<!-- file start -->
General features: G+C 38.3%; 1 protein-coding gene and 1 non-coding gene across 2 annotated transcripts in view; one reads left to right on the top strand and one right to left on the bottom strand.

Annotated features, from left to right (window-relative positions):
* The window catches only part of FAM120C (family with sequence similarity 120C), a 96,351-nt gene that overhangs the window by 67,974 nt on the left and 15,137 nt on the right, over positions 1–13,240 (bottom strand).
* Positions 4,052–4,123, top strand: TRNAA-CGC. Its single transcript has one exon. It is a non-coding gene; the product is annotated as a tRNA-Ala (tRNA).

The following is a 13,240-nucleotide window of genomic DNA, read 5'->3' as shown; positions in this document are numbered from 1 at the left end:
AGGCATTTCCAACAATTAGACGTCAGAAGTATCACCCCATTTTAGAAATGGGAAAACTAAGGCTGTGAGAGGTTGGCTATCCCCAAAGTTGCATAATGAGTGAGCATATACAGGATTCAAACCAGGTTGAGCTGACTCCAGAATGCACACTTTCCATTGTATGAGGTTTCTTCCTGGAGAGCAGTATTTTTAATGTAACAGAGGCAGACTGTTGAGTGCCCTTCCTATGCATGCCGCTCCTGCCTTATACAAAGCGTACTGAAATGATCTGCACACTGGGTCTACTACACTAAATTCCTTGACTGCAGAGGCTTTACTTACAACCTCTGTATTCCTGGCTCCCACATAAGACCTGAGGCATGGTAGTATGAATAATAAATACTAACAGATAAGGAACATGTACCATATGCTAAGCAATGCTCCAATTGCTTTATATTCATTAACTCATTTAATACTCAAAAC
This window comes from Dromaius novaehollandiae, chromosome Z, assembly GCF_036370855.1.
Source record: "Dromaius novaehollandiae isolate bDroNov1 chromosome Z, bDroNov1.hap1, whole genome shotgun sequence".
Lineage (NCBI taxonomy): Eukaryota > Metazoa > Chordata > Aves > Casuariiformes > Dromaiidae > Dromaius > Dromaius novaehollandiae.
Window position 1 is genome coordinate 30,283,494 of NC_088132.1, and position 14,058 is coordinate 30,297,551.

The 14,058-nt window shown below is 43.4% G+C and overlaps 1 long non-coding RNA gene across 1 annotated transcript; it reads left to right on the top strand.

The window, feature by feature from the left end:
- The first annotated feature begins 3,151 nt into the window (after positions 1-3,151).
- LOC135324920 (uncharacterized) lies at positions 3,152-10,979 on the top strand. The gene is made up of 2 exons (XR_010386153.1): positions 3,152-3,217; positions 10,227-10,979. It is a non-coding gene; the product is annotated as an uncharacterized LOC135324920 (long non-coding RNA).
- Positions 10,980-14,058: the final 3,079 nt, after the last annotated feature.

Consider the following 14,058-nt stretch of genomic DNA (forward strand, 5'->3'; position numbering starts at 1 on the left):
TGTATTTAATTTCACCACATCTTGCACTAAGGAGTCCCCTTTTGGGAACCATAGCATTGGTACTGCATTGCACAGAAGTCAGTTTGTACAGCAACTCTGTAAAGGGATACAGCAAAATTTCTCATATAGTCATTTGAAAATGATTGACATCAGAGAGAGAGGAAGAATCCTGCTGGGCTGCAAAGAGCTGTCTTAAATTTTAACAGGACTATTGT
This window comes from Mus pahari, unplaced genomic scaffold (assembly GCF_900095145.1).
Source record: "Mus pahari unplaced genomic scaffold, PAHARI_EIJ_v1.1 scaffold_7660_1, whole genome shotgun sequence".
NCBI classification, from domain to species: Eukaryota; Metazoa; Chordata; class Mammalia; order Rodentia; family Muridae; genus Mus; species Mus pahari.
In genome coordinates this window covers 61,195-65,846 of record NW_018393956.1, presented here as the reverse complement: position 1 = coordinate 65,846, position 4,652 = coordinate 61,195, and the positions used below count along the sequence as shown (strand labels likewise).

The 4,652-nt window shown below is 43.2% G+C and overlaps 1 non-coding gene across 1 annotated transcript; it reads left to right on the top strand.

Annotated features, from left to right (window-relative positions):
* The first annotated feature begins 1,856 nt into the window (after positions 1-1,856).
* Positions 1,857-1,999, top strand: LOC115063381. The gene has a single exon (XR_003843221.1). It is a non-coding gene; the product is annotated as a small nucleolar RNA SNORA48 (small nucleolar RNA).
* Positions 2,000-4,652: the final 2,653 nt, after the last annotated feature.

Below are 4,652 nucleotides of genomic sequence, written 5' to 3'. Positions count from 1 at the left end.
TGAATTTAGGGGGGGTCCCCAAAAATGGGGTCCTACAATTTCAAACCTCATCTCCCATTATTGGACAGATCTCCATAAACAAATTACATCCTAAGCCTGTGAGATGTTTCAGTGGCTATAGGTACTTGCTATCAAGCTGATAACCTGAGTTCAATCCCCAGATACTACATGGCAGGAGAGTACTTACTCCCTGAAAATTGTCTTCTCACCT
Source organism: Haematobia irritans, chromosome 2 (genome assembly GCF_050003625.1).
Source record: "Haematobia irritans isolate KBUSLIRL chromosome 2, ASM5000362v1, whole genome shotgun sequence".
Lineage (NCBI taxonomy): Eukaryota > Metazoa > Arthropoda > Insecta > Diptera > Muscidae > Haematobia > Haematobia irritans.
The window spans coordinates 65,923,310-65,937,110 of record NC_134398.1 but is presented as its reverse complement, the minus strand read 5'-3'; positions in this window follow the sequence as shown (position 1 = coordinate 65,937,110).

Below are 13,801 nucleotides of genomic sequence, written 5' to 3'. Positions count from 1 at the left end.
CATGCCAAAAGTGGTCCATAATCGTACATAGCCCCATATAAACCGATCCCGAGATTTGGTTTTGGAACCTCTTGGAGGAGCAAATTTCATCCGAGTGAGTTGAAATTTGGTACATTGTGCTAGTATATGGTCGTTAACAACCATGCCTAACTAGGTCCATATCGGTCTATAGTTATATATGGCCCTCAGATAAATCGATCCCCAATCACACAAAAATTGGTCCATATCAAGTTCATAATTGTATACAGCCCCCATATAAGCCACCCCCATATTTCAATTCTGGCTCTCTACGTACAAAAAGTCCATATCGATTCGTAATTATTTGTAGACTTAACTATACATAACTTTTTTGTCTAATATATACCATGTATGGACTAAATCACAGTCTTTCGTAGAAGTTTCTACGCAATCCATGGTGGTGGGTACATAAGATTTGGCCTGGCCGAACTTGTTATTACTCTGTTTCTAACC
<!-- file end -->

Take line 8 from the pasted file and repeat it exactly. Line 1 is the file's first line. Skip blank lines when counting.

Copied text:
Source record: "Dromaius novaehollandiae isolate bDroNov1 chromosome Z, bDroNov1.hap1, whole genome shotgun sequence".